The American West in Film: Critical Approaches to the Western
by Jon Tuska; Greenwood Press, 1985
RIDE THE HIGH COUNTRY ( M-G-M, 1962) cast Joel McCrea and Randolph Scott in the lead roles. It was the first picture Scott made after his series, produced by Harry Joe Brown and directed by Budd Boetticher, ending with COMANCHE STATION ( Columbia, 1960). I have already quoted Boetticher saying, "In every one of the Scott pictures, I felt that I could have traded Randy's part with the villain." That is precisely what Peckinpah did in casting RIDE THE HIGH COUNTRY. In the script, as originally written, both McCrea and Scott are former lawmen who are hired to transport a gold shipment; the Scott character was to try and steal the shipment; and, at the end, he was to die. Peckinpah altered that. The Scott character still tries to steal the gold shipment, still fails, but in the shootout at the end it is the McCrea character who dies and, in dying, inspires the Scott character to transport the gold shipment the rest of the way, his honor restored by upholding the McCrea character's code of honesty. Had McCrea lived and Scott proved himself and regained his integrity, the plot would have been as dozens of others: reform and redemption through the example set by the hero. Had the Scott character proved himself and regained his integrity, but died in the process, it would have been a severe judgment: do not fall from grace even for a moment if you hope to be among the elect. Had it been a Boetticher plot, the Scott character would have been an outlaw who would decide in the course of the journey either to do the right thing, because of the hero's example, or the wrong thing and be killed by the hero. But this is a Peckinpah ending. He was not about to let Scott, at the end, ride off toward Mexico with the gold. He was not then sufficiently bitter and disillusioned. McCrea says at one point: "All I want is to enter my house justified." He does; and, as Peckinpah intended, so does the Scott character.
On their way to Coarsegold to pick up the shipment, McCrea, Scott, and Scott's protegé, Heck Longtree played by Ronald Starr, stop over at the Knudsen ranch. When a child, Peckinpah had been taught passages from the Bible by rote by his father. In casting R.G. Armstrong as Knudsen, Peckinpah initiated the prototype of the religious fanatic who runs as a thread through all of his Westerns. Peckinpah's marriage to Marie Selland--she was in her fourth pregnancy--had become a concentrated torment for him. He put his own frustrations into the mouth of Judge Tolliver, the Justice of the Peace in Coarsegold, played by Edgar Buchanan: "People change . . . the glory of a good marriage doesn't come in the beginning . . . it comes later on . . . it's hard work." Neither the judge's sermonizing nor Knudsen's quoting of the scriptures means a damned thing: what matters is personal loyalty to an ideal, the sense of one's own honor and integrity. They can even make a bad man good.
Mariette Hartley was cast as Knudsen's daughter. She wants to escape from her father's tyranny, run off to Coarsegold, and marry one of the Hammond brothers, Billy, played by James Drury. She joins up with McCrea, Scott, and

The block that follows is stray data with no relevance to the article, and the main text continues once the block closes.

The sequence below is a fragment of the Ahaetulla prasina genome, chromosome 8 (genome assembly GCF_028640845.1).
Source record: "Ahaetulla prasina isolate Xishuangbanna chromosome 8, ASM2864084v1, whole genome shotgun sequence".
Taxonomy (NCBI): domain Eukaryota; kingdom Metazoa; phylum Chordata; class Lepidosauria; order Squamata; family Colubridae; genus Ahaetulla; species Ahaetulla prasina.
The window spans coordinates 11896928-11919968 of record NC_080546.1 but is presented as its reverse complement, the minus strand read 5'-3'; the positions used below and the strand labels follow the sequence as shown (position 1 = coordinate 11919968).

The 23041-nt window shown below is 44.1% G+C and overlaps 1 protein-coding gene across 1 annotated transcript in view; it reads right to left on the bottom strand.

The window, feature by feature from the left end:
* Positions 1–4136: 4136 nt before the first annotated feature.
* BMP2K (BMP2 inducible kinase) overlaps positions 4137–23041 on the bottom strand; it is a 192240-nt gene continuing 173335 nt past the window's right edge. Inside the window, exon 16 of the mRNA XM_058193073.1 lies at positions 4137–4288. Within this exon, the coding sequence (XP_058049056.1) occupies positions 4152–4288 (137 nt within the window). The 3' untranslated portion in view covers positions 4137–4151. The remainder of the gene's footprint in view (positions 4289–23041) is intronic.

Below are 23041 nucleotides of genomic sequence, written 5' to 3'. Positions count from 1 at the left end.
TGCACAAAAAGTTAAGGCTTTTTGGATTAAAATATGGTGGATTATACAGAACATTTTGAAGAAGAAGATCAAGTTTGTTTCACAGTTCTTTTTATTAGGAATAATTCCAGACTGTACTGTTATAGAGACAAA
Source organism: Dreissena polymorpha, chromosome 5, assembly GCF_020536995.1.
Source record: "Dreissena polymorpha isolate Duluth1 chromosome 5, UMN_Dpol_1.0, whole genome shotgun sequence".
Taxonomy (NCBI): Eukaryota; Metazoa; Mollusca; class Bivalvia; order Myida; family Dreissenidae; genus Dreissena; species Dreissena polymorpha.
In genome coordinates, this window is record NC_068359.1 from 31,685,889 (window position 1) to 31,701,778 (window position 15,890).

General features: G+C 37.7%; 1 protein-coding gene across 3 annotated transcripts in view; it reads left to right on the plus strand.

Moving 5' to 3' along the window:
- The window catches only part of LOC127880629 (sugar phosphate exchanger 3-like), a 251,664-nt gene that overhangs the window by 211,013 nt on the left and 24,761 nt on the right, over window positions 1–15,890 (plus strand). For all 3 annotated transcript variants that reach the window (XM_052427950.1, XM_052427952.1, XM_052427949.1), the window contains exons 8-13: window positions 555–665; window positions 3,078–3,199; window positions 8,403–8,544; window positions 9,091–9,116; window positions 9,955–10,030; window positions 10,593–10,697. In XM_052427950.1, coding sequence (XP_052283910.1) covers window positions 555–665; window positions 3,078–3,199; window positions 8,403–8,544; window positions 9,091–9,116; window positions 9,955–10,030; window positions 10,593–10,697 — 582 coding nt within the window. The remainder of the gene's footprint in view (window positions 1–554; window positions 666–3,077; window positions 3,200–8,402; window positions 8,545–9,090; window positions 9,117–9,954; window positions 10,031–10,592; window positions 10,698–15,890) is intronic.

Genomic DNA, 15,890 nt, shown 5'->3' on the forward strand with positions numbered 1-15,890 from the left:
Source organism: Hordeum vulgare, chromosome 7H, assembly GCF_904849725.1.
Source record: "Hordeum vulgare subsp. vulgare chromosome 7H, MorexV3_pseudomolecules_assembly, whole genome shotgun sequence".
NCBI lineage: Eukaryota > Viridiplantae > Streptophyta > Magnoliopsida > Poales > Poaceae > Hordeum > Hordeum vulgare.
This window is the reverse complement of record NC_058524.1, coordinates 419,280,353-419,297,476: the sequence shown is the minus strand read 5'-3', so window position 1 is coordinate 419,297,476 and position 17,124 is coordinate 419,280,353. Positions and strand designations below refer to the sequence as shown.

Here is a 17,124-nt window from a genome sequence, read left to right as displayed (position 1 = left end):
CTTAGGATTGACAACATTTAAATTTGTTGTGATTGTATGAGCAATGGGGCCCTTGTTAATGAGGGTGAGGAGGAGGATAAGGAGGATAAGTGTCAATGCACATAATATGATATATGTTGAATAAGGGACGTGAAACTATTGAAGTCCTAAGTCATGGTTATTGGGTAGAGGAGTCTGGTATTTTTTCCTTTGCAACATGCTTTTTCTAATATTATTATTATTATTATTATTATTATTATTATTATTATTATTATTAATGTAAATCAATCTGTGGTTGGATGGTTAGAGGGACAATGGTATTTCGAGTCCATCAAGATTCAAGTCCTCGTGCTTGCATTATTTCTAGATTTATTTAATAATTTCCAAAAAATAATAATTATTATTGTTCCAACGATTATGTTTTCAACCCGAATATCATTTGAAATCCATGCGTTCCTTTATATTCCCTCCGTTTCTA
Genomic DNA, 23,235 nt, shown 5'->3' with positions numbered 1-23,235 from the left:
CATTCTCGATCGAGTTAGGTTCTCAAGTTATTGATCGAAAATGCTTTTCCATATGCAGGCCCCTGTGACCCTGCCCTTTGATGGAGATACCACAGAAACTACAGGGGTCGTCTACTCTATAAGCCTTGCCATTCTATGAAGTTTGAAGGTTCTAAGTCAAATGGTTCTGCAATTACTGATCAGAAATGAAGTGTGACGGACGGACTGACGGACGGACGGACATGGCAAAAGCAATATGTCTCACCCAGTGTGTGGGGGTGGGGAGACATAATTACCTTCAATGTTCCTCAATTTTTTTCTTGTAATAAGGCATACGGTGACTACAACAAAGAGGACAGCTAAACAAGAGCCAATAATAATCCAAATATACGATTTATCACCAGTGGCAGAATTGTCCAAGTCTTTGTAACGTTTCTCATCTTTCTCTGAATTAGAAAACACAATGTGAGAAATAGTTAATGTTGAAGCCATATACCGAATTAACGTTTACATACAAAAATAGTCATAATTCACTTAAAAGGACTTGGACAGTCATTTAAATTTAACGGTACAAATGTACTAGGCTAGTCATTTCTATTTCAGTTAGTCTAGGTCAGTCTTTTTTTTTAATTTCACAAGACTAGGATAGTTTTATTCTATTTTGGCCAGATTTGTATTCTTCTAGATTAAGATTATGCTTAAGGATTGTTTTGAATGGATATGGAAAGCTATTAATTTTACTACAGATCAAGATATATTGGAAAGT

Starr. On the trail, she comments to McCrea: "My father says there's only right and wrong, good and evil, nothing in between. It isn't that simple, is it?""No, it isn't," he replies. "It should be, but it isn't." Jean-Louis Rieupeyrout in LA GRANDE AVENTURE DU WESTERN, who saw in this film "a perfect and very personal synthesis of the moral instruction dispensed by the best part of the contemporary Western, films directed by Ford, Mann, and Aldrich," after quoting this dialogue between McCrea and Mariette Hartley, found he had to add: "Isn't that a response worthy of being applied to this contemporary Western so rich in intentions as in contents? We surrender to the evidence: the course that since 1950 we have traveled via successive stages of the genre has already marked the truth of these words. . . ."
As willing as I am to concede this point, I would have expected it to have been made with reference to THE WILD BUNCH ( Warner's, 1969). What makes the statement particularly impressive is that Rieupeyrout made it in 1964, fully five years before THE WILD BUNCH and, therefore, saw RIDE THE HIGH COUNTRY continuing a tendency toward moral ambiguity which for him already had been discernible in Westerns for a long time.
Mariette Hartley and Heck fall in love. There is fulfilled romance, therefore, and restored honor, but the tone is sad. McCrea and Scott are old men; most of the gold mined in Coarsegold ends up at the brothel; the amount they are to transport is less than it might have been and, in a way, Scott is a fool, since, although his honor is saved, he will likely return to the artificial life of being a showman, pretending to be someone he is not, where he was when the viewer first met him. Peckinpah obstinately retained a fantasy. He was paid $15,000 to direct this film while its stars, whatever their roles, from investments they made with money earned playing heroes were multi-millionaires, Scott indeed being one of the ten wealthiest men in the State of California. There was an irony in this, a greater irony than Peckinpah's romantic vision permitted him to show.
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